The Damnation of Theron Ware, by Harold Frederic

September 29, 2015

The Damnation of Theron Ware, by Harold Frederic (1896), is the fictional tale of a sheltered Methodist minister who is suddenly bombarded with new theories of biblical criticism, exposure to Irish Catholic practices, and the allure of emerging ideals of the “modern woman”—all of which shake his religious foundation. The reader feels for poor Theron, gets a taste of small-town Protestant life in the 1890s, and is alternately horrified and relieved as the minister becomes “illumined” by the new life he encounters. The book allows students to think about what is gained and lost in any basic shift of historical meaning. Theron is neither a hero nor a villain. He is simply a man who enters the story with one set of ideas and values and emerges at the other end in a very different, very American place.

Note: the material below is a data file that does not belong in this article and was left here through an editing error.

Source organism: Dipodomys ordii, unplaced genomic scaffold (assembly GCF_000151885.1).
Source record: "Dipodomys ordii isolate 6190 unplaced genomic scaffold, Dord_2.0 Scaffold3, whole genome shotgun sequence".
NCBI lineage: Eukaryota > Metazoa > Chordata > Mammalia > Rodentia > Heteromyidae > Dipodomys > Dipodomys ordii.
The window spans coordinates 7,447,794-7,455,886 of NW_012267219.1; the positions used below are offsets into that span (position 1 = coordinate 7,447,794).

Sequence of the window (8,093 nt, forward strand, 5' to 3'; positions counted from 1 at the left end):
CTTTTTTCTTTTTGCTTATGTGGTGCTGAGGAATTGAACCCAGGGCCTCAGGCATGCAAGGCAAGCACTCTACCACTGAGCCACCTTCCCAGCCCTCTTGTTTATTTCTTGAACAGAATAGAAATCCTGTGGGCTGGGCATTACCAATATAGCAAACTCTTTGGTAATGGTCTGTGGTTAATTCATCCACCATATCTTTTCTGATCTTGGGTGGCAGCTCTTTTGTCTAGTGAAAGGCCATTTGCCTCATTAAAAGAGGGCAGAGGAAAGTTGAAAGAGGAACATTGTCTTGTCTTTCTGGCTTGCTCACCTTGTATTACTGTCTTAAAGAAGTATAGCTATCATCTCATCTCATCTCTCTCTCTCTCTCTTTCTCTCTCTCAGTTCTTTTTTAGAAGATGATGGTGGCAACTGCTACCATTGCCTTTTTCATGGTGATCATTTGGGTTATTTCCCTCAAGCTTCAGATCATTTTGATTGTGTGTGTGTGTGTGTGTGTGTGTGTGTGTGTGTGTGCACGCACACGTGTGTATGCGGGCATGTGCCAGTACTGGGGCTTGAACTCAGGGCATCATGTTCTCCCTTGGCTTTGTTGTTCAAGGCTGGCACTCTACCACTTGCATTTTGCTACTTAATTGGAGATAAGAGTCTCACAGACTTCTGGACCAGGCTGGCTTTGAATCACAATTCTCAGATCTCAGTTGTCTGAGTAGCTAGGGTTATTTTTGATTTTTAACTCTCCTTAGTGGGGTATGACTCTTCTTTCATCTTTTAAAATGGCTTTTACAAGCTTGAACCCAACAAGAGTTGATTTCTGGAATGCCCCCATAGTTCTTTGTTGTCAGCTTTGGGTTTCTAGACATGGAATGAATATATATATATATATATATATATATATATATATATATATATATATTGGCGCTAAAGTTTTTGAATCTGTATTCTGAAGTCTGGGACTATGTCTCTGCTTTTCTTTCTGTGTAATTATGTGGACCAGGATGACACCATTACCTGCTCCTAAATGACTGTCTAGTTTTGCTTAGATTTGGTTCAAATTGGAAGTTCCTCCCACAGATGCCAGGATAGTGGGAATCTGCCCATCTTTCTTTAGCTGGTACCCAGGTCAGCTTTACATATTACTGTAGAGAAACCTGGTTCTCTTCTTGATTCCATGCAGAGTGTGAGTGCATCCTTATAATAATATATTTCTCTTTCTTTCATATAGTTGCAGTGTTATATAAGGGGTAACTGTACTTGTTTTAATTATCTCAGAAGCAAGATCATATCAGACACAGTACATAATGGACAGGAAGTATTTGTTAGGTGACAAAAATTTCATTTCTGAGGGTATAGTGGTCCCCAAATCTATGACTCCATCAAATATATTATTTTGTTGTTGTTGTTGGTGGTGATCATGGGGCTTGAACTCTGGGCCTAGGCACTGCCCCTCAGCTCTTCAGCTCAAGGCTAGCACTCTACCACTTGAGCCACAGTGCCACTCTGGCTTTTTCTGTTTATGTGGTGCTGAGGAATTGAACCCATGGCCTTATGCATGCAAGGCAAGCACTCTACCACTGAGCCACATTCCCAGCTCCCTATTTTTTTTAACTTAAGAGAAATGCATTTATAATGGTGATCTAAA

Frederic titled the English edition of the novel “Illu­mination,” and I ask students to think about the differences: Is Theron’s transformation a “damnation,” or is it a form of enlightenment? Why might people perceive the changes he experiences in very different ways? And how does Theron’s intellectual and moral journey reflect the larger cultural and religious transformations of his day? My students find Damnation to be a down-to-earth introduction to the basic theological, social, and textual controversies of the time. They enjoy the funny scenes and can see how larger intellectual issues affect the lives of ordinary people. The late arrival of the Soulsbys, a traveling husband-and-wife preaching team, is a harbinger of contemporary celebrity evangelism that they all recognize and want to discuss.